Lenders baulk at rescue plan for Nine

ATTEMPTS by Nine Entertainment Group to reduce its multibillion-dollar debt have hit a serious hurdle after some of its creditors refused on Monday to agree to a new scheme of arrangement.

ATTEMPTS by Nine Entertainment Group to reduce its multibillion-dollar debt have hit a serious hurdle after some of its creditors refused on Monday to agree to a new scheme of arrangement.

Nine owes its creditors close to $3.4 billion. A "senior lenders" agreement covering $2.24 billion of that debt will expire on February 7. According to a submission tendered in the Federal Court on Monday, "the company will almost certainly not be able to repay the total sum which falls due on that date".

The Federal Court heard that Nine had negotiated an agreement with some of its senior and subordinated beneficiaries whereby, via a scheme of arrangement, its $3.4 billion debt will be assigned to an entity called "Nine Holdings" and then waived, in consideration for new shares in Nine Holdings and cash payments.

The scheme is conditional upon Nine Holdings adopting a new constitution. If approved, the scheme will confer new legal rights upon two groups of senior beneficiaries - Oaktree Capital Management and Apollo - that will not be conferred upon the other senior beneficiaries.

That means Oaktree and Apollo will have additional legal rights to "board representation and corporate control" of Nine Holdings.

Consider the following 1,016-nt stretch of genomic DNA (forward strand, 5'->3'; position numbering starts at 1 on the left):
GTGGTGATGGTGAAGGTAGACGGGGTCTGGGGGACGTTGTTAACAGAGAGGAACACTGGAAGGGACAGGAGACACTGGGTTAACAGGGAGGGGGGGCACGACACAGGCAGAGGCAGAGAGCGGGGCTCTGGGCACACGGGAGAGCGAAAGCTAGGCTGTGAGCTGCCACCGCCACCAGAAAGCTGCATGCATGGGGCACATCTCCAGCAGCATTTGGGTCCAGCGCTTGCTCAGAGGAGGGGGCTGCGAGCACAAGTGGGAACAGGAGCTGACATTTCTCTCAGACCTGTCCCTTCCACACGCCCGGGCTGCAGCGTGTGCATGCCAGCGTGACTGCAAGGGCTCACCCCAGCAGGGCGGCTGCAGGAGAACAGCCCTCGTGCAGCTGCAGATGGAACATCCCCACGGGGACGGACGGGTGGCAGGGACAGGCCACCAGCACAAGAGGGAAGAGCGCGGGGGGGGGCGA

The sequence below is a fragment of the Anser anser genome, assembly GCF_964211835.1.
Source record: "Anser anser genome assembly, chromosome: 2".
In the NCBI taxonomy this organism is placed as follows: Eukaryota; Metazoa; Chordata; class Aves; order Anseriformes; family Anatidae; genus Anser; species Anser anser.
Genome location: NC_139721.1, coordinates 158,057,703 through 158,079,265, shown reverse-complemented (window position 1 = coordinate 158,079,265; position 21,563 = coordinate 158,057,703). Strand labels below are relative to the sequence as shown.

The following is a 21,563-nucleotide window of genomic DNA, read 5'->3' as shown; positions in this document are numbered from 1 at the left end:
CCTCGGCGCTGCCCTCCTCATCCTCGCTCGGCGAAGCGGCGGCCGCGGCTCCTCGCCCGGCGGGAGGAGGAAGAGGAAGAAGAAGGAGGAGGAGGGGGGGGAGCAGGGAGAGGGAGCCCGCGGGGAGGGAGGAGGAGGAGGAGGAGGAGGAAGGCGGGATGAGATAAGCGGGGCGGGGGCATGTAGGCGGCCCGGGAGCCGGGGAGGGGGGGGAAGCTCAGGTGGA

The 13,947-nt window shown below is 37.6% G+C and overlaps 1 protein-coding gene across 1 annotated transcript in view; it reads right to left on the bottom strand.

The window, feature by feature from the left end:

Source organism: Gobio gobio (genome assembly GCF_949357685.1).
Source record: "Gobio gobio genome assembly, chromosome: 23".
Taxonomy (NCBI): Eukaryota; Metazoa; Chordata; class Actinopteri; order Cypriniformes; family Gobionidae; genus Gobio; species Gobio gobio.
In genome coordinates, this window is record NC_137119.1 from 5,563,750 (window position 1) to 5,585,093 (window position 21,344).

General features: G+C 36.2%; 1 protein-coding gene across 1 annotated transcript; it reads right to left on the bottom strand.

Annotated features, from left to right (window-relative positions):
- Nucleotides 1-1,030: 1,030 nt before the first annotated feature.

But a group of Nine's secured lenders - including GE Capital Finance, National Australia Bank and Royal Bank of Scotland - have told the Federal Court they were not involved in the negotiations.

The group opposes the proposed scheme of arrangement, saying it would grant veto power rights to Oaktree and Apollo.

In financial reports released to the corporate regulator last week, Nine confirmed its dire financial condition over the past year, which included a $783 million write-down on the value of its media assets.

Most of the write-down related to the falling value of the Nine network's broadcast licence. The company recorded asset impairments totalling more than $1.5 billion over the past two financial years.

These write-downs did not have an impact on the company's underlying financial performance, but the report shows how badly the business struggled under debt load that threatened to sink Nine.

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